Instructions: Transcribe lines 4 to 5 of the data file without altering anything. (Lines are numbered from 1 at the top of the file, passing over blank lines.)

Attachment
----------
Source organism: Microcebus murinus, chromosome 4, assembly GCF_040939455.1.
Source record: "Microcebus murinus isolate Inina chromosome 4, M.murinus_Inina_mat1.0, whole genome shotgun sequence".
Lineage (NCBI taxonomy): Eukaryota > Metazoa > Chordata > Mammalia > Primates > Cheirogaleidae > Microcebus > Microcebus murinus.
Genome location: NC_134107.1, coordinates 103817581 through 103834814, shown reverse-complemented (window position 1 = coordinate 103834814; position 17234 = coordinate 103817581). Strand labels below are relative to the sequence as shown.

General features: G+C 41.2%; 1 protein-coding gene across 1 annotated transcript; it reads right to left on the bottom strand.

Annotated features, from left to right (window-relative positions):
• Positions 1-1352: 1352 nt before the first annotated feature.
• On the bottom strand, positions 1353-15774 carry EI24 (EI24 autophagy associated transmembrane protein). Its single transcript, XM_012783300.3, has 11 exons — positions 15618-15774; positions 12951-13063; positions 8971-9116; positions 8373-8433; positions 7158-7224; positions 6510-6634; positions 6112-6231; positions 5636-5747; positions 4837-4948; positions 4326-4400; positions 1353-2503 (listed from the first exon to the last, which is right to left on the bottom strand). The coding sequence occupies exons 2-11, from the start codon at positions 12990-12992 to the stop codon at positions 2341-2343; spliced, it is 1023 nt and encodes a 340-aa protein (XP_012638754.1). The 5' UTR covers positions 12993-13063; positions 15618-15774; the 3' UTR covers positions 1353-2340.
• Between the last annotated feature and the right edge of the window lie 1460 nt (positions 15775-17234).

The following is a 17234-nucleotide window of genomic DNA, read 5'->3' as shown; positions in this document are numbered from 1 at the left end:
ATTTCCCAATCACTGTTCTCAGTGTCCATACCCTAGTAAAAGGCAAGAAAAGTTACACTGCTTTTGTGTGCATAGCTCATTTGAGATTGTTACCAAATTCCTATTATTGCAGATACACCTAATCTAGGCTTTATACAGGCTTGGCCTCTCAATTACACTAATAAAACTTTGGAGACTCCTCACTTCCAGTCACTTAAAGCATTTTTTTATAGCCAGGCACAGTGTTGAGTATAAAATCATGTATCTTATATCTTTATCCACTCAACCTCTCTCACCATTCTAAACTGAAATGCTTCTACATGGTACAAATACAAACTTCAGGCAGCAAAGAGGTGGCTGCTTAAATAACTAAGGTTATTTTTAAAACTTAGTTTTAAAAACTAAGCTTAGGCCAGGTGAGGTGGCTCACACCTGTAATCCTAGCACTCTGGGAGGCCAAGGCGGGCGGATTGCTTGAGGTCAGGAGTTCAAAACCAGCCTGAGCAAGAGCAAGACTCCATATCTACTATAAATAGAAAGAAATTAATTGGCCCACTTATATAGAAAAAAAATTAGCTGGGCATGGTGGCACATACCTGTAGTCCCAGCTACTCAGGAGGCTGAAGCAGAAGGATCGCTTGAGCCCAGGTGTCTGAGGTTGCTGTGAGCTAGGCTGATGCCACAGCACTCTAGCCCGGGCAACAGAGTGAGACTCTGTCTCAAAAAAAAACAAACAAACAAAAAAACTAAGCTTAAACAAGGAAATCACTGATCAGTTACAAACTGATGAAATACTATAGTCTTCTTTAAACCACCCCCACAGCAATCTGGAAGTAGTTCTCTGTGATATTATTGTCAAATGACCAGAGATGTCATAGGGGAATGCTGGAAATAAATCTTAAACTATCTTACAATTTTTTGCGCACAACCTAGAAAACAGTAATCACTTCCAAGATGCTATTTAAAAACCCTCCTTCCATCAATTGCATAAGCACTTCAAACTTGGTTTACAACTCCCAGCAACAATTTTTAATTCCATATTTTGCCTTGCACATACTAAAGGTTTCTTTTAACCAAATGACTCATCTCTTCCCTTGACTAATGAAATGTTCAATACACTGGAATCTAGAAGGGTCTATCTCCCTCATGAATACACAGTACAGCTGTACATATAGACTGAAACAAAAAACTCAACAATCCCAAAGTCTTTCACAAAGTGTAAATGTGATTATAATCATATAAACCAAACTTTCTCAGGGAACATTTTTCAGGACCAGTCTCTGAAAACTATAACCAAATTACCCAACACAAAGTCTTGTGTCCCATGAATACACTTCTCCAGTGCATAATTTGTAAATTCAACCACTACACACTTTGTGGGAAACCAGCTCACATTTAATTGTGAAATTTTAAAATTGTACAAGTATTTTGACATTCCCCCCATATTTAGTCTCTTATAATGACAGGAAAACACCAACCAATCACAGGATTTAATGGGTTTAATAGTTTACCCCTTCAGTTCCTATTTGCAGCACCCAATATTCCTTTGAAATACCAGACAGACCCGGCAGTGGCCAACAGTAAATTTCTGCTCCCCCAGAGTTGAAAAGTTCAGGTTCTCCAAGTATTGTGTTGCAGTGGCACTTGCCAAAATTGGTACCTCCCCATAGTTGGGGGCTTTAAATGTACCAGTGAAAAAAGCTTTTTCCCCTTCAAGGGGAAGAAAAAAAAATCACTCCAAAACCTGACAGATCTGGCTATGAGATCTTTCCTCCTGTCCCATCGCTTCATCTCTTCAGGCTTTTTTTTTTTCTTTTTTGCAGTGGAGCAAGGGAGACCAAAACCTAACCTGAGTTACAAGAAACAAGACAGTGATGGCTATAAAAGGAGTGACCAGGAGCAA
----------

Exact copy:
Genome location: NC_134107.1, coordinates 103817581 through 103834814, shown reverse-complemented (window position 1 = coordinate 103834814; position 17234 = coordinate 103817581). Strand labels below are relative to the sequence as shown.

General features: G+C 41.2%; 1 protein-coding gene across 1 annotated transcript; it reads right to left on the bottom strand.